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Go Back   SailNet Community > Out There > Cruising & Liveaboard Forum > Living Aboard
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  #131  
Old 07-18-2007
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Quote:
Originally Posted by Surfesq
What would you do if you had the property overlooking the wreck?


Isn't this why we can get plans for Potato cannons??
And have our freedom of speach with a bang?
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  #132  
Old 07-18-2007
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Originally Posted by Boasun


Isn't this why we can get plans for Potato cannons??
And have our freedom of speach with a bang?
Or waterballoon slingshots... if you want the stealth approach... no loud noise to warn them of the incoming fire...
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  #133  
Old 07-19-2007
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I have been concerned about people appropriating the bottom for private use in coastal harbors.

Essentially what you observe is that local jurisdictions have established regulations which govern and control the water / harbor adjacent to their land based jurisdiction. The effect of this is that they sell the right to use a mooring on a seasonal basis, or assign large areas to commercial interests to rent them to others.

What seems to be the case is that local residents not only get first dibs at a mooring, but they get a preferred rate in many cases... a perk for being a tax paying resident. Fine an dandy for those who live in that jurisdiction, but for the land locked they are SOL as far a preferred "rates" or getting pushed up the "waiting list".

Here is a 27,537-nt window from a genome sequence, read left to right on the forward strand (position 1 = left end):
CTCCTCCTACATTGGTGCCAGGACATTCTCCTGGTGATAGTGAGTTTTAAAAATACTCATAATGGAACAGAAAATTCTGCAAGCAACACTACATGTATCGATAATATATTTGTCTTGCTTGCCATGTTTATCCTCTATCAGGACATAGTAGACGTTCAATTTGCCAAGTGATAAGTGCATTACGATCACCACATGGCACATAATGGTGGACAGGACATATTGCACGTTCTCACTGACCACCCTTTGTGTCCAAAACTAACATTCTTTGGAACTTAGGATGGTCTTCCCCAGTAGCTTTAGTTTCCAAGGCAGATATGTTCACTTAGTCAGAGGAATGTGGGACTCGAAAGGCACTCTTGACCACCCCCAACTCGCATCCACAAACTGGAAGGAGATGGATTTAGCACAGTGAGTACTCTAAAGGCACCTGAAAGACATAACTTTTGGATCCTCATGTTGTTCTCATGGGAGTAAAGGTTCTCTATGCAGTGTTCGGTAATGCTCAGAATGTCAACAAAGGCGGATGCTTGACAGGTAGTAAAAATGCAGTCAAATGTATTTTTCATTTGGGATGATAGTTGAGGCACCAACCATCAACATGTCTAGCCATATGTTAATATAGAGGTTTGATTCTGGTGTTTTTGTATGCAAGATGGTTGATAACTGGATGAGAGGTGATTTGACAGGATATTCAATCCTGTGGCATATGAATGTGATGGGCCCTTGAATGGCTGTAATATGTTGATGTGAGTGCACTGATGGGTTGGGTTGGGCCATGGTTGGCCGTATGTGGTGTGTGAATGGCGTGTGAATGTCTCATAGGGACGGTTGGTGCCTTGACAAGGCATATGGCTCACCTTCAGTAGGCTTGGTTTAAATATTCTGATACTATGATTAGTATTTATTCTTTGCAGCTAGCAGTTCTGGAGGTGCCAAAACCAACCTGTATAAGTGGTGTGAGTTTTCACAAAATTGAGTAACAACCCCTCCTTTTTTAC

Boats need some place to "park" and this is aside from the transients who want to anchor for a brief stay. Where to put all the boats? Many obviously choose the marinas with all their attendant conveniences... showers, pools, car parks, tennis, clubs, electricity, water and bars of course.

Others prefer to be moored off. And the choices for a mooring are now few and far between because their are so many boats that the "market" has stepped up to deal with this.

The rental costs for a typical mooring does not reflect the actual cost. I check Sag Harbor NY recently. Sag Harbor Village

and you can see how bigger boats are charged more for the same size mooring, local residents pay less and have preference.

A mooring is not without cost... the mushroom, the chain, shackles, splices, float and the painter. and some one has to set it and probable maintain it... So there are maintenance costs.

A mooring rig can probably last 5 years and so it can generate income of up to 10- $15,000 in that period. Do you see any market forces as work here? They appear to be cash cows to me.

Imagine have 100 moorings in some harbor like Coecles, or Dering, or Great Salt Pond? I'd say that is a damn good return on investment. And if you go the transient root, you can really cash out at 30-$50 per night.